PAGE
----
Hurricane Laura brought record wind speeds and widespread devastation to Southeast Texas and Southwest Louisiana.
Fort Bend County Judge K.P. George coordinated with local Christian and Islamic faith leaders and the Red Cross to utilize churches and mosques as collection sites for supplies to benefit those affected by Hurricane Laura in Southeast Texas and Southwest Louisiana from Sept. 3-7.
The supplies drives were held at 14 different facilities in Missouri City, Sugar Land, Rosenberg, and Richmond. The drives collected non-perishable food items as well as cleaning supplies that were scheduled to be loaded and shipped to Louisiana on Tuesday.
Among the many forced to seek refuge was Cathy Lowry, a lifelong resident of Lake Charles, Louisiana, and her husband, Billy Lowry.
And just as the famous Cajun Navy stepped up for those affected by Hurricane Harvey in 2017, Fort Bend County residents – or “angels” as Cathy called them – have also found ways to help their Gulf Coast neighbors.
“All these people are from Texas,” Cathy said. “And they said, ‘Well, when we had a bad time, Louisiana came and helped us.’”
Thanks to a friend of Nancy Cartie, the mother-in-law of their son, Dr. William Lowry, an orthopedic surgeon in Lake Charles, the Lowrys found their first set of angels in the form of Sugar Land residents Jami and Ted Arnst.
The primary use of the home next to the Arnsts’ house on Terry Lane is for Jami’s mother, who resides in the Dallas area.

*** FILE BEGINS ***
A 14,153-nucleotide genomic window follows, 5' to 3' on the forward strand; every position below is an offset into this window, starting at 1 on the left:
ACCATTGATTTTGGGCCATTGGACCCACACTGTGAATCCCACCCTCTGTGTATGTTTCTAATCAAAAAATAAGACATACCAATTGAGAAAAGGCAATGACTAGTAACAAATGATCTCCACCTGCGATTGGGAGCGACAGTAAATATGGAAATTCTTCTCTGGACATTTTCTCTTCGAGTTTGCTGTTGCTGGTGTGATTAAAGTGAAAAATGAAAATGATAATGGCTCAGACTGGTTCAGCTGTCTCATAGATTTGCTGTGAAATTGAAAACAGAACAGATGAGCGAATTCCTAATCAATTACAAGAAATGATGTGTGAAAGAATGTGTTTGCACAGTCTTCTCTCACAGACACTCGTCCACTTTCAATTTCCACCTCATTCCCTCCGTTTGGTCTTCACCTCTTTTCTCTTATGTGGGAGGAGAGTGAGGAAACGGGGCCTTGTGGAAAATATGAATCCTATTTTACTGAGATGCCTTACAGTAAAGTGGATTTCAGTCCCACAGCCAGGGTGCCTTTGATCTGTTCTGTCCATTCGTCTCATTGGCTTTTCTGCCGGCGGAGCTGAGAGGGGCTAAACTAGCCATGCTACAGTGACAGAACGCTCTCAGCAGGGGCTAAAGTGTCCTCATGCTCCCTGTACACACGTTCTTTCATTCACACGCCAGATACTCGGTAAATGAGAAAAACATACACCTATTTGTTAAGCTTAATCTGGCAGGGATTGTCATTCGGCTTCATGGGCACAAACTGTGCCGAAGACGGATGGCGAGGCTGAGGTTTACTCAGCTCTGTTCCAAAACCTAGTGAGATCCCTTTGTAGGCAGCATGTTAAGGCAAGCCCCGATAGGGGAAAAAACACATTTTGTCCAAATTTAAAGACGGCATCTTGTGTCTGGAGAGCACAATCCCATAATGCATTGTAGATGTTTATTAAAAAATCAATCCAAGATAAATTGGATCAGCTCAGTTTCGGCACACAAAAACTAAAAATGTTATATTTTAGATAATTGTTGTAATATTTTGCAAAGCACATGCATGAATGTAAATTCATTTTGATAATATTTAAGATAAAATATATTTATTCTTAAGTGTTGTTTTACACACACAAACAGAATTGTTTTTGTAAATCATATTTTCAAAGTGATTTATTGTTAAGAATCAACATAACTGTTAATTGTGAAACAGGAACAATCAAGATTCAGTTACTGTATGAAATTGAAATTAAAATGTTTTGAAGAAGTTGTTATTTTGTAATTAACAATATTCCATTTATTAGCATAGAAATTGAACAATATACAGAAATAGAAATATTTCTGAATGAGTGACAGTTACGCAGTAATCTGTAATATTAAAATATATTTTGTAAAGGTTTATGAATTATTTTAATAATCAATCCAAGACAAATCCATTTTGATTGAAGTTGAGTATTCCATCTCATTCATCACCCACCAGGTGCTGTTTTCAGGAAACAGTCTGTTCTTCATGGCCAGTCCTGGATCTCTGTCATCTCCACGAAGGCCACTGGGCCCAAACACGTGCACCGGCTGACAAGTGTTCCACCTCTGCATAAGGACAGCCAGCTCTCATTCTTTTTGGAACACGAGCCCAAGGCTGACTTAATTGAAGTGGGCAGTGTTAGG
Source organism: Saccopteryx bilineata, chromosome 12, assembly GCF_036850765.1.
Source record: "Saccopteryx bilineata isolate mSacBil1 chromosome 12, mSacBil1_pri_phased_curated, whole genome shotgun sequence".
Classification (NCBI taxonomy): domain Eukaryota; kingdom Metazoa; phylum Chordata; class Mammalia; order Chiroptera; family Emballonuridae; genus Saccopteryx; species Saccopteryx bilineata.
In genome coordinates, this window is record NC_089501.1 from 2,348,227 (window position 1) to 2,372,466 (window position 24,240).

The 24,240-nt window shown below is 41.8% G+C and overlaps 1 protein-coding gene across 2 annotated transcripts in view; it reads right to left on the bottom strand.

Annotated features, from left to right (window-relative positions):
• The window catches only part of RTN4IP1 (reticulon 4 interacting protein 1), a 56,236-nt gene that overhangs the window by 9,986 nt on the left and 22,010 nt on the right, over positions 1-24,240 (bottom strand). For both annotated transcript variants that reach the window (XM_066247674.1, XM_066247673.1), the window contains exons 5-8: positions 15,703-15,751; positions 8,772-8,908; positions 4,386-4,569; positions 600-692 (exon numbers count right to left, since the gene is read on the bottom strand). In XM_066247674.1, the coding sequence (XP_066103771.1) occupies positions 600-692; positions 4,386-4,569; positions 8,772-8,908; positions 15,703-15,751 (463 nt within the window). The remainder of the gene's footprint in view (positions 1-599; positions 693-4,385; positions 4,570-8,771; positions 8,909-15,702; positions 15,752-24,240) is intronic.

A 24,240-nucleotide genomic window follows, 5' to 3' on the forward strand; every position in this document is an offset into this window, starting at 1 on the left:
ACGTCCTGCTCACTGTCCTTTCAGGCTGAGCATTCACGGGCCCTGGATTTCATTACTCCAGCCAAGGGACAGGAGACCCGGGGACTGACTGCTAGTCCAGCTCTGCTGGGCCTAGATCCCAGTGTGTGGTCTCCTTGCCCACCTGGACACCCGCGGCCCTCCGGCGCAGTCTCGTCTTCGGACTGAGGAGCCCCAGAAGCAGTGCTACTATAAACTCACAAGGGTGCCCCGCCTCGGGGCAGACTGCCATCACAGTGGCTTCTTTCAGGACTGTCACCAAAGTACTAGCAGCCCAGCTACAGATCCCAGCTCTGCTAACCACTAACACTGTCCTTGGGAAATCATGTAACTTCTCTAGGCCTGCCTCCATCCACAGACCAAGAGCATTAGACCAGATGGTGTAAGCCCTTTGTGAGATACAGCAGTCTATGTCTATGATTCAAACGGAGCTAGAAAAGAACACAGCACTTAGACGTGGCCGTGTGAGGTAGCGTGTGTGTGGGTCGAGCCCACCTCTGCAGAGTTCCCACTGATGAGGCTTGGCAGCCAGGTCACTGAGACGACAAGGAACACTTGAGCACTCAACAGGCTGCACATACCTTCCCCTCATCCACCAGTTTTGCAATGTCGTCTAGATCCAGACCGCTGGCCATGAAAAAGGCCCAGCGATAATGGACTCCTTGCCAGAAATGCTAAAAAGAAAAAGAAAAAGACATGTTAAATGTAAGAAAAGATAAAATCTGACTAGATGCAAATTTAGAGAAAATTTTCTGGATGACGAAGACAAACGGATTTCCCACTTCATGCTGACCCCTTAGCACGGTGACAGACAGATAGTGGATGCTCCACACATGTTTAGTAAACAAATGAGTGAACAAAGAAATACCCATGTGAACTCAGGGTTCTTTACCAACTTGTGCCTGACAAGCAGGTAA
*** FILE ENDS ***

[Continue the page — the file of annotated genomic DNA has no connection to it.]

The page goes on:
“We were happy to have Cathy and Billy next door,” Jami said. “Nancy and I both attend (Unity of Houston) church, so it’s through our spirit group that we made our connection.”
Cathy, 73 years old, and Billy, 74, are among those at higher risk of being affected not only by hurricane season on the Gulf Coast, but also the COVID-19 pandemic. Despite the setbacks she and her family have faced, she considers herself very fortunate to be out of harm’s way during a time when so many people are vulnerable and struggling.
“It just brings me to tears every time I think, ‘Who gets a free house?’” Cathy said. “I mean, we just really feel blessed to have this wonderful gift.”
Another Texas couple that had become close to the Lowrys prior to the storm, Ramona and Justin Payne of Lumberton, also have lent a helping hand. In the aftermath of the hurricane, Justin and two of their sons traveled to Lake Charles and placed tarp over the holes the storm had punched in the roof of the Lowrys’ house.
Ramona is a recently retired nurse, and Justin works at an oil refinery in Beaumont, which is a little south of Lumberton. Their son Brett is a junior pitcher for the McNeese State baseball team, and the Lowrys had become fans of Brett as alumni who sat near the Paynes at many of the Cowboys’ games and even watched him on TV on the road.
The Paynes rode out the storm in Lumberton and are housing several of Brett’s teammates who have been displaced by Hurricane Laura. Justin wakes up at 5 a.m. and makes several trips back and forth to Louisiana to lend a hand in affected areas. Recently, he transported 150 gallons of diesel fuel destined for emergency power generators.